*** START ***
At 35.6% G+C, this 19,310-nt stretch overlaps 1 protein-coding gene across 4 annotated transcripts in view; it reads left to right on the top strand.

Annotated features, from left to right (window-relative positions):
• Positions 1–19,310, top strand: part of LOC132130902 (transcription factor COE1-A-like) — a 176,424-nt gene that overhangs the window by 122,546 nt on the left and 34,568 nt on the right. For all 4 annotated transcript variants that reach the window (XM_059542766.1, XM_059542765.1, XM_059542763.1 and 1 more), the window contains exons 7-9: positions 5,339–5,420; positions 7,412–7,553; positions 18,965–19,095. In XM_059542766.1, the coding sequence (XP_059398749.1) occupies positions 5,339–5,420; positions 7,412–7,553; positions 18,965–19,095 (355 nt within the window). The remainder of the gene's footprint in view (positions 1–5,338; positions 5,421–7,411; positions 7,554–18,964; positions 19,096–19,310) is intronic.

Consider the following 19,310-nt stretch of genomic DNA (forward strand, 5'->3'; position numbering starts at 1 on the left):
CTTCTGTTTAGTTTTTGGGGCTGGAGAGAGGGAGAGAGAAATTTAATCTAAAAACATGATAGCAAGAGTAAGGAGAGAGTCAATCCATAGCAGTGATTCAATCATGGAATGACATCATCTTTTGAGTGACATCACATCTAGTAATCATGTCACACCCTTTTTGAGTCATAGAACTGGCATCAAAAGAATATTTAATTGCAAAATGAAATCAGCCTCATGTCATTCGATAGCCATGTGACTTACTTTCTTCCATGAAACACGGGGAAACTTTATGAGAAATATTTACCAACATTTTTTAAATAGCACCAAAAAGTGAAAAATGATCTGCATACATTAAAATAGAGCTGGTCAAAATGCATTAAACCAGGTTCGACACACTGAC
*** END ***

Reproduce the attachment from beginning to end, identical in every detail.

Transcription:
At 35.6% G+C, this 19,310-nt stretch overlaps 1 protein-coding gene across 4 annotated transcripts in view; it reads left to right on the top strand.

Annotated features, from left to right (window-relative positions):
• Positions 1–19,310, top strand: part of LOC132130902 (transcription factor COE1-A-like) — a 176,424-nt gene that overhangs the window by 122,546 nt on the left and 34,568 nt on the right. For all 4 annotated transcript variants that reach the window (XM_059542766.1, XM_059542765.1, XM_059542763.1 and 1 more), the window contains exons 7-9: positions 5,339–5,420; positions 7,412–7,553; positions 18,965–19,095. In XM_059542766.1, the coding sequence (XP_059398749.1) occupies positions 5,339–5,420; positions 7,412–7,553; positions 18,965–19,095 (355 nt within the window). The remainder of the gene's footprint in view (positions 1–5,338; positions 5,421–7,411; positions 7,554–18,964; positions 19,096–19,310) is intronic.

Consider the following 19,310-nt stretch of genomic DNA (forward strand, 5'->3'; position numbering starts at 1 on the left):
CTTCTGTTTAGTTTTTGGGGCTGGAGAGAGGGAGAGAGAAATTTAATCTAAAAACATGATAGCAAGAGTAAGGAGAGAGTCAATCCATAGCAGTGATTCAATCATGGAATGACATCATCTTTTGAGTGACATCACATCTAGTAATCATGTCACACCCTTTTTGAGTCATAGAACTGGCATCAAAAGAATATTTAATTGCAAAATGAAATCAGCCTCATGTCATTCGATAGCCATGTGACTTACTTTCTTCCATGAAACACGGGGAAACTTTATGAGAAATATTTACCAACATTTTTTAAATAGCACCAAAAAGTGAAAAATGATCTGCATACATTAAAATAGAGCTGGTCAAAATGCATTAAACCAGGTTCGACACACTGAC